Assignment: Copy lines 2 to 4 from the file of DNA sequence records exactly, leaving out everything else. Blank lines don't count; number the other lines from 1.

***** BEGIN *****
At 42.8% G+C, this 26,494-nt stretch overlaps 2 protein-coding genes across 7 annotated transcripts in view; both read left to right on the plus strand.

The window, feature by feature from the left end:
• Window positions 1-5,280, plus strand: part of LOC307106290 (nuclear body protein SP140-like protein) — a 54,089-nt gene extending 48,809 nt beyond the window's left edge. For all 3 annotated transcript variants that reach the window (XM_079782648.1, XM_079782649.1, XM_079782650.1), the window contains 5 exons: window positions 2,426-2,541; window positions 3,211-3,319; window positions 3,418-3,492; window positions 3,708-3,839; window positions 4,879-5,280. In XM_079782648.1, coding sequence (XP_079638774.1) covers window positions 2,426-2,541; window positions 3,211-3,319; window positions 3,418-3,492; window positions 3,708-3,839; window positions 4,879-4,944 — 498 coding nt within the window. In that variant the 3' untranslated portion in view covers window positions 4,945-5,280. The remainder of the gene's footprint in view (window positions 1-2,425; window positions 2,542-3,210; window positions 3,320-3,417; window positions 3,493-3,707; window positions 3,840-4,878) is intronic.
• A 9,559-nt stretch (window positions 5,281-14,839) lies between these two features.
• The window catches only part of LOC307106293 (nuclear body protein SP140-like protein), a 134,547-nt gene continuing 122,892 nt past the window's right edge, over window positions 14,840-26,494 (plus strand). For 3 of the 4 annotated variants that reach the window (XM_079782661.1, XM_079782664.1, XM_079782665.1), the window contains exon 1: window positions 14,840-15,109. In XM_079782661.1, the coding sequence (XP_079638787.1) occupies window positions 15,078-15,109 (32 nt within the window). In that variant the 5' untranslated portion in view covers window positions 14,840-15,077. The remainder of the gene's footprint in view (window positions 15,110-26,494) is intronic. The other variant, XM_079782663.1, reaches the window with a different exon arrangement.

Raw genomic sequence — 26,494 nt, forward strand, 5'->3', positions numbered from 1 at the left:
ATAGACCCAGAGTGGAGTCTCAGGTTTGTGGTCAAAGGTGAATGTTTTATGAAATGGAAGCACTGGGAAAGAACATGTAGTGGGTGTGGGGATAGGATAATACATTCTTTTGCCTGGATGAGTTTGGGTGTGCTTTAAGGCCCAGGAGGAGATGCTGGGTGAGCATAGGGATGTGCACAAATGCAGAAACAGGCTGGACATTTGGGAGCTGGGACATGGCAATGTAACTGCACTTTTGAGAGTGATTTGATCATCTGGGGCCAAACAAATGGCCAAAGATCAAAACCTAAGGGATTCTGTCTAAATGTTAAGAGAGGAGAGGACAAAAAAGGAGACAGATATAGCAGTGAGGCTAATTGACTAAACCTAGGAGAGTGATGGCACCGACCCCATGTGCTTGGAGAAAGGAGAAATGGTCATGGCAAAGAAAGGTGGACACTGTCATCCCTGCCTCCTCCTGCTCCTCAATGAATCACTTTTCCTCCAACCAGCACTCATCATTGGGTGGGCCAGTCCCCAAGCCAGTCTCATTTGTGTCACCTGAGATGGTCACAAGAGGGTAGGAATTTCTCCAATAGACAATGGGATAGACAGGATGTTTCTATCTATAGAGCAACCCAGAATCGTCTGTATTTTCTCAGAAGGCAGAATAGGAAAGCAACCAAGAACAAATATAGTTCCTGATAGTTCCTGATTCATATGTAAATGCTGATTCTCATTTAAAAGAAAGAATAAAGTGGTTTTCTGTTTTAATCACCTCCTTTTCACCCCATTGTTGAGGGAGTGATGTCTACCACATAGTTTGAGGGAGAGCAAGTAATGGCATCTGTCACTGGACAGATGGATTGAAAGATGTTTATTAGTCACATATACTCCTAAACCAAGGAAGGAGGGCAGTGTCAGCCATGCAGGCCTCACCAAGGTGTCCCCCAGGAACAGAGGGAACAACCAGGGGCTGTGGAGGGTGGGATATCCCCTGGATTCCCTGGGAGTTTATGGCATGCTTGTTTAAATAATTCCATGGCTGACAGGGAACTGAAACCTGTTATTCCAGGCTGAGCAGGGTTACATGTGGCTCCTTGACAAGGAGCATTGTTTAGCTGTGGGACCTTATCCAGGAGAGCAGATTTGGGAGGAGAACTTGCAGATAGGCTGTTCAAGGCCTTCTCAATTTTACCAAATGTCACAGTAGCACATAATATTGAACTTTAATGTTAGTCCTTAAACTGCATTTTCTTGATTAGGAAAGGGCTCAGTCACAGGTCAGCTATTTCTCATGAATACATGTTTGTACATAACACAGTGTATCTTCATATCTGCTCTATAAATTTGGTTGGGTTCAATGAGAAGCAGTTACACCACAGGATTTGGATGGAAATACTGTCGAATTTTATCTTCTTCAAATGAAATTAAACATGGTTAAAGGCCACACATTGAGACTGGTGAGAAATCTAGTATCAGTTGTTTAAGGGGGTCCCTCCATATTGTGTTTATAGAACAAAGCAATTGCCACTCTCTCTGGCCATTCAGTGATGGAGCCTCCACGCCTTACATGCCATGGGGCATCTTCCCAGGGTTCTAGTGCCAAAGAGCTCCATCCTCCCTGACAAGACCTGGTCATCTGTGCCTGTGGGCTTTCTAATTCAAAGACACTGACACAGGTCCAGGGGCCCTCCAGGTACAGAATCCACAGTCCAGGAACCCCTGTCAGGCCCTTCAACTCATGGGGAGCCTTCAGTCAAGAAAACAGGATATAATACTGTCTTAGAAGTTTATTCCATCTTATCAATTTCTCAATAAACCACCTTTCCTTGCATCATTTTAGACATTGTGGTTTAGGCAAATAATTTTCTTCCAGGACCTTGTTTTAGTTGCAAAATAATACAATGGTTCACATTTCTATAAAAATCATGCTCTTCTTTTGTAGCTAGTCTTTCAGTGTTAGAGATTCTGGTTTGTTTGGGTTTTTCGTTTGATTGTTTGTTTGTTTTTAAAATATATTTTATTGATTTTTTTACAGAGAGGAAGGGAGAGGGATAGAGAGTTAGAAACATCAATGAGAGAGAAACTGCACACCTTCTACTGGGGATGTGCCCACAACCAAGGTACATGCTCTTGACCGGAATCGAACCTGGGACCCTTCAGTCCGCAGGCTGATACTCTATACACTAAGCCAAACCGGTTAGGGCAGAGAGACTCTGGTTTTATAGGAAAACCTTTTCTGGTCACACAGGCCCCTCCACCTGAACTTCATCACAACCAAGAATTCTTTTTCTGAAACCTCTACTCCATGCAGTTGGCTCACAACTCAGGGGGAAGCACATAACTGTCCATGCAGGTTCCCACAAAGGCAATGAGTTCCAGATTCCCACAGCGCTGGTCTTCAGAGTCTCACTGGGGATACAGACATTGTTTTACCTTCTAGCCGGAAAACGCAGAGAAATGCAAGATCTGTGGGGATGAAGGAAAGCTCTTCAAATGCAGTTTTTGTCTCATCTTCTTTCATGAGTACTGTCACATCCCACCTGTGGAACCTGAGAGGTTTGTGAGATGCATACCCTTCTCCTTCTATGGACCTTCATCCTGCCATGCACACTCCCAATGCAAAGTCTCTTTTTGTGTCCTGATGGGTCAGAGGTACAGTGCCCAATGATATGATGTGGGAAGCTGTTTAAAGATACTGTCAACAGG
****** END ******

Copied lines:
The window, feature by feature from the left end:
• Window positions 1-5,280, plus strand: part of LOC307106290 (nuclear body protein SP140-like protein) — a 54,089-nt gene extending 48,809 nt beyond the window's left edge. For all 3 annotated transcript variants that reach the window (XM_079782648.1, XM_079782649.1, XM_079782650.1), the window contains 5 exons: window positions 2,426-2,541; window positions 3,211-3,319; window positions 3,418-3,492; window positions 3,708-3,839; window positions 4,879-5,280. In XM_079782648.1, coding sequence (XP_079638774.1) covers window positions 2,426-2,541; window positions 3,211-3,319; window positions 3,418-3,492; window positions 3,708-3,839; window positions 4,879-4,944 — 498 coding nt within the window. In that variant the 3' untranslated portion in view covers window positions 4,945-5,280. The remainder of the gene's footprint in view (window positions 1-2,425; window positions 2,542-3,210; window positions 3,320-3,417; window positions 3,493-3,707; window positions 3,840-4,878) is intronic.
• A 9,559-nt stretch (window positions 5,281-14,839) lies between these two features.